Wednesday, December 14, 2011
Regulation for Dummies
December 14, 2011
The White House is on the political offensive, and one of its chief claims is that it isn't the overregulator of business and Republican lore. This line has been picked up by impressionable columnists, so it's a good time to consider the evidence in some detail.
Jan Eberly, an Assistant Treasury Secretary, kicked off the Administration campaign with a white paper in October that purported to debunk the "misconceptions" that "uncertainty is holding back business investment and hiring and that the overall burden of existing regulations is so high that firms have reduced their hiring." Then the Administration mobilized some of the worst offenders, such as Kathleen Sebelius of HHS ("There has been no explosion of new rules") and Lisa Jackson of the EPA (her opponents are "using the economy as cover").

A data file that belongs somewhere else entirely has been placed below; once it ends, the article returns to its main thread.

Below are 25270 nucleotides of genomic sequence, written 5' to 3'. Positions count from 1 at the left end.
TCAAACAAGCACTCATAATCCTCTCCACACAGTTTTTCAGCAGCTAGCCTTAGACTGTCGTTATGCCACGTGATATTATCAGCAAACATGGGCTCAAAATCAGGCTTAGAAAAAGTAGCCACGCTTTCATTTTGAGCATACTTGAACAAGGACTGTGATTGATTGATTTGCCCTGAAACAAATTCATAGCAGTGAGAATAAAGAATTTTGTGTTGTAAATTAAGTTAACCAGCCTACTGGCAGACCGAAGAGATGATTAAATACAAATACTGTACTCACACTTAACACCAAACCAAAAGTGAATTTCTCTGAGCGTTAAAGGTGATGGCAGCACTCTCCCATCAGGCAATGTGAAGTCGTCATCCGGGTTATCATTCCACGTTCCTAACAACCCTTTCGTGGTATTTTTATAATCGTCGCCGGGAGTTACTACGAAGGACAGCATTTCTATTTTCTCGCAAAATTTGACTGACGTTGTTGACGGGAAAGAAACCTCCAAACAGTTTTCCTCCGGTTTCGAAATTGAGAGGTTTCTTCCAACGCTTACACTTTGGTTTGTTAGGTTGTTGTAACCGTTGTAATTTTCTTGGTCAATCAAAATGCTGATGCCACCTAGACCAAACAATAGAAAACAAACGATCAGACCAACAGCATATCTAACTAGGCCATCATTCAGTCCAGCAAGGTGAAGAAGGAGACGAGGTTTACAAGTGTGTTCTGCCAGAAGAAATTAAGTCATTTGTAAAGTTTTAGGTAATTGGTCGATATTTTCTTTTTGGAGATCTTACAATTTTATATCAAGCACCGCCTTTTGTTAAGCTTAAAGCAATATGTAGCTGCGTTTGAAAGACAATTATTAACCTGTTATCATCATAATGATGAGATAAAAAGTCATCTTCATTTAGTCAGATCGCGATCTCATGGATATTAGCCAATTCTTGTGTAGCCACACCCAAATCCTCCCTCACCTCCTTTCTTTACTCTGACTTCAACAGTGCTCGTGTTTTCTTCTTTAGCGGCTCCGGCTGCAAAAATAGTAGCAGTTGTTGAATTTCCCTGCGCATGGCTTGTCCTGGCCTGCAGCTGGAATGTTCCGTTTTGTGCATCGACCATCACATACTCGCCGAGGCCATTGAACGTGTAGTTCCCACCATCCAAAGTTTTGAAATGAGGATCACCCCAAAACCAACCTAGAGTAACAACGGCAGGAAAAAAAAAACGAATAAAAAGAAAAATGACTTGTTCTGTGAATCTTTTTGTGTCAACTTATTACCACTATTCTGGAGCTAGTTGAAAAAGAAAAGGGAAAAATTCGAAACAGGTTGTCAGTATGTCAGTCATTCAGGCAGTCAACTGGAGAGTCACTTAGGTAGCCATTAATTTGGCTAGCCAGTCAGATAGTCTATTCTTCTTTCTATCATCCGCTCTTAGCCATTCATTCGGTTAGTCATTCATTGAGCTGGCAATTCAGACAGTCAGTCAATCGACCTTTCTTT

To answer the most basic question—has regulation increased?—we'll focus on what the government defines as "economically significant" regulations. Those are rules that impose more than $100 million in annual costs on the economy, though there are hundreds if not thousands of new rules every year that fall well short of that.
According to an analysis of the Federal Register by George Mason University's Mercatus Center, the Cabinet departments and agencies finalized 84 such regulations annually on average in President Obama's first two years. The annual average under President Bush was 62 and under President Clinton 56.
Cass Sunstein, the director of the White House Office of Information and Regulatory Affairs, has been shopping around lower numbers that selectively compare Mr. Obama's first two years favorably with Mr. Bush's last two. Administrations are typically most active on the way out, and in any case the Bush regulatory record is nothing to crow about. But Mr. Sunstein's numbers are even more misleading because they only include the rules that his office reviews while excluding the prolific "independent" agencies such as the Federal Communications Commission.
Posted by Yulie Foka at 8:02 AM